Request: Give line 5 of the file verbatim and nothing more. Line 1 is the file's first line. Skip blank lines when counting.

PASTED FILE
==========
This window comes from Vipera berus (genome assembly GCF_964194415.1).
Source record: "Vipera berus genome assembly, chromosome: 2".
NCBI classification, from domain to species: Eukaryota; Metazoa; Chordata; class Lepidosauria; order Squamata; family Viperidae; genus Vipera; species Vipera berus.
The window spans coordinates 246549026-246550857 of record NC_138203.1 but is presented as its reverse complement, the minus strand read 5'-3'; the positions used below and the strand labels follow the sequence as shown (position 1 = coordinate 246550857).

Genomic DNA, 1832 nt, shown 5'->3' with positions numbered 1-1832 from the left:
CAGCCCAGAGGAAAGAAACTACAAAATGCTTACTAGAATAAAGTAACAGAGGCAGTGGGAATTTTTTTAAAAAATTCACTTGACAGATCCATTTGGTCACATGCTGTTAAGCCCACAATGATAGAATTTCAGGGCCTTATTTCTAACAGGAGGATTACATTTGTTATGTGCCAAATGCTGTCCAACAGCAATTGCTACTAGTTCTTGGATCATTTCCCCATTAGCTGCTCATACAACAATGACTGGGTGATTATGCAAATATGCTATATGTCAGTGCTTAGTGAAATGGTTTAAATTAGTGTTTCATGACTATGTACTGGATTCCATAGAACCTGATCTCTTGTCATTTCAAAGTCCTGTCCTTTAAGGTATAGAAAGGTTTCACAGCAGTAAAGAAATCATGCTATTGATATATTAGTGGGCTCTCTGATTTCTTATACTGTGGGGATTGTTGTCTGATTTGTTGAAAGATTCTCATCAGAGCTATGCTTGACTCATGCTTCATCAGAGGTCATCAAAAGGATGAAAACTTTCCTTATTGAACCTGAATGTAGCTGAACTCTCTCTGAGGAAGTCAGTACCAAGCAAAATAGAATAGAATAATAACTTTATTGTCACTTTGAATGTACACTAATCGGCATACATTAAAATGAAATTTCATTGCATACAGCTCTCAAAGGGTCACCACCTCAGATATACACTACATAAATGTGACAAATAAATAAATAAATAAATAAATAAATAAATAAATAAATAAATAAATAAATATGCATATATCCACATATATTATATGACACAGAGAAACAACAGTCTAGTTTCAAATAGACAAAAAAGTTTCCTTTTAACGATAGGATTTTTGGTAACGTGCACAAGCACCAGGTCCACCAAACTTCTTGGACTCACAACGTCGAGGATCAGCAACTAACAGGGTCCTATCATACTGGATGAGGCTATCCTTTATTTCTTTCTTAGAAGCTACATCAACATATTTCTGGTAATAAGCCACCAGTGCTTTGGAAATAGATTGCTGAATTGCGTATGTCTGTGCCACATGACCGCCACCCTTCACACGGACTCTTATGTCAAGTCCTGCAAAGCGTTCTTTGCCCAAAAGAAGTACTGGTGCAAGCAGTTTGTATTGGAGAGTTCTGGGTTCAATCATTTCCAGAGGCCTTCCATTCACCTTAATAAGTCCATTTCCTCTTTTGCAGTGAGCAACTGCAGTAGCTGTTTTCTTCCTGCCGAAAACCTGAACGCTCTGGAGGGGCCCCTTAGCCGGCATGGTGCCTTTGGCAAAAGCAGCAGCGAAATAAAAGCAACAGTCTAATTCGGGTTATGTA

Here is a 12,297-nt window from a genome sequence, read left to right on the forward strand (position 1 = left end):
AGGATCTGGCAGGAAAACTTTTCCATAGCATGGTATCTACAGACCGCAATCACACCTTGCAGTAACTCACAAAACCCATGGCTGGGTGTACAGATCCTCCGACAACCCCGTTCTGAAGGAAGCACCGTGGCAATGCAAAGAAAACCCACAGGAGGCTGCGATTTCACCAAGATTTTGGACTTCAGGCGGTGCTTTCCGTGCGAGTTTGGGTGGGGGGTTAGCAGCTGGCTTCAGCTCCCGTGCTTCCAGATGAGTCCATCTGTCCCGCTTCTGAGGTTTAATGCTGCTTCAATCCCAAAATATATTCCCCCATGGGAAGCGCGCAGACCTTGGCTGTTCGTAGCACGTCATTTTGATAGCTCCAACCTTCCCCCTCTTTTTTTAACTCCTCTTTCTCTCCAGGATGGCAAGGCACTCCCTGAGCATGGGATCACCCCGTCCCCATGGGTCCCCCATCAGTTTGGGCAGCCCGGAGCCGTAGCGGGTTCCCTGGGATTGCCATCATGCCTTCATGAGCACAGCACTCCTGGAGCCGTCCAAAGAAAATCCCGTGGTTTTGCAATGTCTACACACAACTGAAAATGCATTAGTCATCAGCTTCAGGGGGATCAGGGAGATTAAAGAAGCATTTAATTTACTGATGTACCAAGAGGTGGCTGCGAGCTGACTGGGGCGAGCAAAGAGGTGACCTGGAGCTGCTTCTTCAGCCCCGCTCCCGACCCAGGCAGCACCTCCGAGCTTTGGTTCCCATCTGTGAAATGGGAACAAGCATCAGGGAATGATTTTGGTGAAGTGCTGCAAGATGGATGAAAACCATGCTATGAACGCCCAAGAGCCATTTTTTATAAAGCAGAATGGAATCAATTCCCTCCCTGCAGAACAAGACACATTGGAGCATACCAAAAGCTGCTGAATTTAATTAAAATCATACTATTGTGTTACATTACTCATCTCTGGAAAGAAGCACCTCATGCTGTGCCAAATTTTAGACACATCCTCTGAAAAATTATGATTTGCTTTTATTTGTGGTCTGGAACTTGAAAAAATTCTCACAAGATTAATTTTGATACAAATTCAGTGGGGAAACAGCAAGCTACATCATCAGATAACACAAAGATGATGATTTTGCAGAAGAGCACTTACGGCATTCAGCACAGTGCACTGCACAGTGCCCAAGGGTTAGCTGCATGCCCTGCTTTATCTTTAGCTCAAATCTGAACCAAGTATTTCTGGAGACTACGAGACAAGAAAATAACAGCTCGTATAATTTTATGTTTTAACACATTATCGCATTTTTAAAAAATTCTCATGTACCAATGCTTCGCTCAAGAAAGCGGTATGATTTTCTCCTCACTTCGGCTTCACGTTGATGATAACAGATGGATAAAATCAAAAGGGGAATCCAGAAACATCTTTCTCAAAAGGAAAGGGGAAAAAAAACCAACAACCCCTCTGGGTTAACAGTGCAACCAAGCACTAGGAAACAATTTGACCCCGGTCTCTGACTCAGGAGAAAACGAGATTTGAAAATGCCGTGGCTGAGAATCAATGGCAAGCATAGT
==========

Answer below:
Genomic DNA, 1832 nt, shown 5'->3' with positions numbered 1-1832 from the left: